Cake Premium recommends—based on where you are and where you want to go—a variety of ETFs and low-cost mutual funds across six basic categories: large-cap growth, large-cap value, small- cap growth, small-cap value, international and fixed income. Carpenter notes, “We look for low-cost alternatives, index funds, ETFs and those 5%-10% of actively managed funds that do well over time and actually earn their fees.”

This system is not the way to go for sophisticated investors who trade derivatives, or for investors who are close to, or in, retirement and have the bulk of their investments in cash vehicles. It works well for mainstream investors with over $100,000 set aside for retirement, with the majority in stock funds. It’s designed for a once-a-year rebalancing of the portfolio and for long-term buy-and-hold investing. We also found during testing that it didn’t recognize closed-end funds, but that’s typical of this type of tool.

Once you’re done with all six pieces of the asset allocation pie, you get an action plan that tells you what you have to do in each of your brokerage accounts. You’re advised to print it out and place the appropriate trades; then Cake will monitor it for you on your own dashboard. The site lets you keep up to date on your overall portfolio performance, plus it keeps tabs on how much you’re saving in mutual-fund fees each month.

What I like about Cake Premium is that it ties in all of your existing online brokerage accounts, which means no additional data entry. Once you’ve executed the recommended trades that you want to place, your dashboard back at the Cake site automatically reflects those changes. It’s also interesting to see the savings in mutual fund fees, which will more than likely offset the $99 yearly fee.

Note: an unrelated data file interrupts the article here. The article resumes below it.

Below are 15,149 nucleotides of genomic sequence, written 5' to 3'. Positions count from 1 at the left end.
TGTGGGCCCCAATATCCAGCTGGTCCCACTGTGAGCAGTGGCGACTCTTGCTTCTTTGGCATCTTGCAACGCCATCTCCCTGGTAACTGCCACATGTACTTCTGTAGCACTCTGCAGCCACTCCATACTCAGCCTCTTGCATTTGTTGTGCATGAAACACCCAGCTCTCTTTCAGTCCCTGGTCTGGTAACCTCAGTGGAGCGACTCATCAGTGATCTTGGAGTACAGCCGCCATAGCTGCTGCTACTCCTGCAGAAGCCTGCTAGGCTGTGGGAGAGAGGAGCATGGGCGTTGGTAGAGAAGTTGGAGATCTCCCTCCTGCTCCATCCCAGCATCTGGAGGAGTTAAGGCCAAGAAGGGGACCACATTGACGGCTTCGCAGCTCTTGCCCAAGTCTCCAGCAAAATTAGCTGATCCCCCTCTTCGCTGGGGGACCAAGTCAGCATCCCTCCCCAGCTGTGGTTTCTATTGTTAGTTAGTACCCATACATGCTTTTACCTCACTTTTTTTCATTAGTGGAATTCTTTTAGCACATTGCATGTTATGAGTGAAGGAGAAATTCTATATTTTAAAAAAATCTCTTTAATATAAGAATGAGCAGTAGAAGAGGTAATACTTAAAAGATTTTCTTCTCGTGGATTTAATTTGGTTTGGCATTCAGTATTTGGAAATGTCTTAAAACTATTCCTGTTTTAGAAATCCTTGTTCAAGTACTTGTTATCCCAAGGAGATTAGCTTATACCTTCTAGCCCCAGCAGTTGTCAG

COVESTOR (http://www.covestor.com), which is a community Website for self-directed investors, has entered the fray with Covestor Investor Management (http://www.CV.IM). This system creates a money-management account that you use to subscribe to a particular investing model. You must have a brokerage account with either TD Ameritrade or Interactive Brokers (http://www.interactivebrokers.com) to use this service.

The models are built by Covestor members, who share their trading strategies and techniques with one another. You go through a series of qualifying questions to determine your risk appetite, then you are shown models that would work for your style. You commit some of your portfolio to follow recommendations issued by one of the model builders. Each model author has an extensive profile, showing his or her trading frequency, number of holdings, preferred asset classes (stocks, ETFs, short sales, etc.), and returns against a variety of benchmarks.

Covestor Investor Management has just 10 model managers right now, but the firm expects more in the near future. You’ll pay each money manager 0.8% to 1.5% of the amount entrusted to his or her care in management fees, plus any commissions generated by your broker. It could get expensive following managers who recommend 30-plus trades a month, and a quick survey of the available models showed none beating the S&P 500.

Posted by on 08/29 at 04:23 AM